My mom would make this hot sauce based on a family recipe that had been passed down to a single family member of each generation so you need to be the chosen one. I like to say in Mexico we don’t inherit cars or money or jewelry. What gets passed down to us are our family recipes. They are our family heirlooms. You know now that dia de muertos recently passed by and that’s how we truly honor our family legacy, by either continuing to replicate this recipe or even improving if you can in some way, shape or form. But you will always hear a Mexican say “oh I’m going to make my grandmother’s mole” or “there’s a party and I’m going to bring my aunt’s enchiladas”. And in my case it was hot sauce. 

Friends would show up randomly on a Tuesday night, ring the doorbell in my house and be like “Tia Lupita do you have some of your hot sauce? We brought tacos” you know “we brought pollo loco” or whatever. And so when I moved from Monterrey, Mexico to the bay area 18 years ago, almost a generation ago, my mom would ship me care packages like a regular mom does and those care packages included hot sauce. So I started sharing that hot sauce with new friends and colleagues. Yes, I’m that weird guy who brings his own hot sauce to the workplace. That allowed me to share a piece of my culture, my family and I also realized that people who tried my mom’s hot sauce fell in love with it and they also realized that my mom’s hot sauce was unique tasting or that at least nothing in the marketplace tasted like my mom’s hot sauce.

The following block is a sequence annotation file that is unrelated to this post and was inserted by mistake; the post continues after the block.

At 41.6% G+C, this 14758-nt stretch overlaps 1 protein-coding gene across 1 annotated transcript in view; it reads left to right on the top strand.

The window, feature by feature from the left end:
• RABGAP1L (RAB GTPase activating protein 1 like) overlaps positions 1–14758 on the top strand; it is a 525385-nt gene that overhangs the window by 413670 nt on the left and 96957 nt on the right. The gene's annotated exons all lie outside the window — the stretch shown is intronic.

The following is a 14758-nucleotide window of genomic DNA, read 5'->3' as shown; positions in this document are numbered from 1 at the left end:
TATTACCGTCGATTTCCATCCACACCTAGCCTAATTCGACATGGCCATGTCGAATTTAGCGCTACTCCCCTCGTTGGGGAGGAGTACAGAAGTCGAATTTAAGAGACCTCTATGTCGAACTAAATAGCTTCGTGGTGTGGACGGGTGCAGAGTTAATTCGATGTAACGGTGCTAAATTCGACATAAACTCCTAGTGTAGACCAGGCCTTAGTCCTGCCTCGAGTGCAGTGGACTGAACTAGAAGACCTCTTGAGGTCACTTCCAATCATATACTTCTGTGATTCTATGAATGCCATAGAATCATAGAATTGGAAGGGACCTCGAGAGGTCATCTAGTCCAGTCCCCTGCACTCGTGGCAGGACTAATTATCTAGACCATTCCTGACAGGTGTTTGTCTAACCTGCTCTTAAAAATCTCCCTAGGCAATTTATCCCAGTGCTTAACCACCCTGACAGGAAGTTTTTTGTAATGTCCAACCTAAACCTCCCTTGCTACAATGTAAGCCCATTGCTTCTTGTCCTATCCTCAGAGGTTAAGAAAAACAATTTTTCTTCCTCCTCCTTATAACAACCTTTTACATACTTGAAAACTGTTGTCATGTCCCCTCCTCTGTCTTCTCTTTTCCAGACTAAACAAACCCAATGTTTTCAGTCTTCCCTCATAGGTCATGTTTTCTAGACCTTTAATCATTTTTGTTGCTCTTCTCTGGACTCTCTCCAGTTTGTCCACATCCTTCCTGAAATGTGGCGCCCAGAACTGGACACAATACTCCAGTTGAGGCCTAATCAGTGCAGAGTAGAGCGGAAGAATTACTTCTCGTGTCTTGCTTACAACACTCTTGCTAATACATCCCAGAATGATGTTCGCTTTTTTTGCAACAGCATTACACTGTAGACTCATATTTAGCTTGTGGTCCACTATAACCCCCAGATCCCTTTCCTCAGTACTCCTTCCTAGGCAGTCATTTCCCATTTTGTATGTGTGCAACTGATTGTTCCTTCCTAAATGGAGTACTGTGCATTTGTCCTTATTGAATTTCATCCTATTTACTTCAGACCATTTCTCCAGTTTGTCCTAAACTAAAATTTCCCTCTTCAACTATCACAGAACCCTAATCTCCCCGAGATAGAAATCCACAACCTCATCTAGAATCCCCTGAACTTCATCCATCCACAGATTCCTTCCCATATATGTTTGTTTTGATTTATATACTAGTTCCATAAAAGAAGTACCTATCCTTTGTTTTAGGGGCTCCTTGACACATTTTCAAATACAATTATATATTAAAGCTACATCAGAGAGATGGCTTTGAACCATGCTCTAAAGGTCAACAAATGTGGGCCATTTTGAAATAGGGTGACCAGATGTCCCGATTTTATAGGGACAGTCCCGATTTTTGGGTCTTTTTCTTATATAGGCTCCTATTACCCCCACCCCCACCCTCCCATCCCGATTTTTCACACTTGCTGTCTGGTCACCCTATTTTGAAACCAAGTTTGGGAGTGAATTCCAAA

That’s kind of how it all started, with little orders like “hey man when you go back to Mexico tell your mom to make me a bottle I’ll pay you money” or whatever and then started growing and growing and growing until now I was like I can’t do this anymore. I have to leave either clothes so that I can bring hot sauce or you know the custom agents are getting suspicious. So you know I’m sorry but I can’t be bringing all this bulk of hot sauce and so it’s like “well no you cannot leave us hanging. Learn to make it, bottle it, sell it.” So that’s how it started, like the quintessential–– you have a tasty family product that people got hooked on and once you took the candy away it was like no we cannot live without this hot sauce. It took a while you know, it took a good ten-eight years of fermenting and this idea of should I start this business or not.